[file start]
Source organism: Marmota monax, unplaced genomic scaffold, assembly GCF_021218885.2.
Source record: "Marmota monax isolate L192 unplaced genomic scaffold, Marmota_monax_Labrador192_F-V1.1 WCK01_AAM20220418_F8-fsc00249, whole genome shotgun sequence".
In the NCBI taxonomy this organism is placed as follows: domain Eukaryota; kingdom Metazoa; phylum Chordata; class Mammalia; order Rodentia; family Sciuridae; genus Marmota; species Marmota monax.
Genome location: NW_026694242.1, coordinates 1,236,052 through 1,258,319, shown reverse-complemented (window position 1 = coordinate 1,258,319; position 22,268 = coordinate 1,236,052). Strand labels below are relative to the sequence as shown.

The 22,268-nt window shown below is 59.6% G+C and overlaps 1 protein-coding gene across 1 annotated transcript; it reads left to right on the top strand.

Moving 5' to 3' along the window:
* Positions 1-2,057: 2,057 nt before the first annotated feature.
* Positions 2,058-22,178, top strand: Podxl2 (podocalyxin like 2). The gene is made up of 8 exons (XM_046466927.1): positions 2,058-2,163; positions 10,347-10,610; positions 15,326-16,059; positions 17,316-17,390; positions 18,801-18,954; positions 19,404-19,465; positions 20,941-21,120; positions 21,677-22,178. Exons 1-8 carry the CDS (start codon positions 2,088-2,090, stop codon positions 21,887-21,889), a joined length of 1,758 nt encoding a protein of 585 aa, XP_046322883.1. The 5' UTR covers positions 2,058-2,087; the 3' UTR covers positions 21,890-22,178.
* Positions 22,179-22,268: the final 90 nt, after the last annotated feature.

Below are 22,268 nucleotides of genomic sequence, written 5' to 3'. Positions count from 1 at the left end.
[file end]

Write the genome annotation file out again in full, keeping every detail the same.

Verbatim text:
Source organism: Marmota monax, unplaced genomic scaffold, assembly GCF_021218885.2.
Source record: "Marmota monax isolate L192 unplaced genomic scaffold, Marmota_monax_Labrador192_F-V1.1 WCK01_AAM20220418_F8-fsc00249, whole genome shotgun sequence".
In the NCBI taxonomy this organism is placed as follows: domain Eukaryota; kingdom Metazoa; phylum Chordata; class Mammalia; order Rodentia; family Sciuridae; genus Marmota; species Marmota monax.
Genome location: NW_026694242.1, coordinates 1,236,052 through 1,258,319, shown reverse-complemented (window position 1 = coordinate 1,258,319; position 22,268 = coordinate 1,236,052). Strand labels below are relative to the sequence as shown.

The 22,268-nt window shown below is 59.6% G+C and overlaps 1 protein-coding gene across 1 annotated transcript; it reads left to right on the top strand.

Moving 5' to 3' along the window:
* Positions 1-2,057: 2,057 nt before the first annotated feature.
* Positions 2,058-22,178, top strand: Podxl2 (podocalyxin like 2). The gene is made up of 8 exons (XM_046466927.1): positions 2,058-2,163; positions 10,347-10,610; positions 15,326-16,059; positions 17,316-17,390; positions 18,801-18,954; positions 19,404-19,465; positions 20,941-21,120; positions 21,677-22,178. Exons 1-8 carry the CDS (start codon positions 2,088-2,090, stop codon positions 21,887-21,889), a joined length of 1,758 nt encoding a protein of 585 aa, XP_046322883.1. The 5' UTR covers positions 2,058-2,087; the 3' UTR covers positions 21,890-22,178.
* Positions 22,179-22,268: the final 90 nt, after the last annotated feature.

Below are 22,268 nucleotides of genomic sequence, written 5' to 3'. Positions count from 1 at the left end.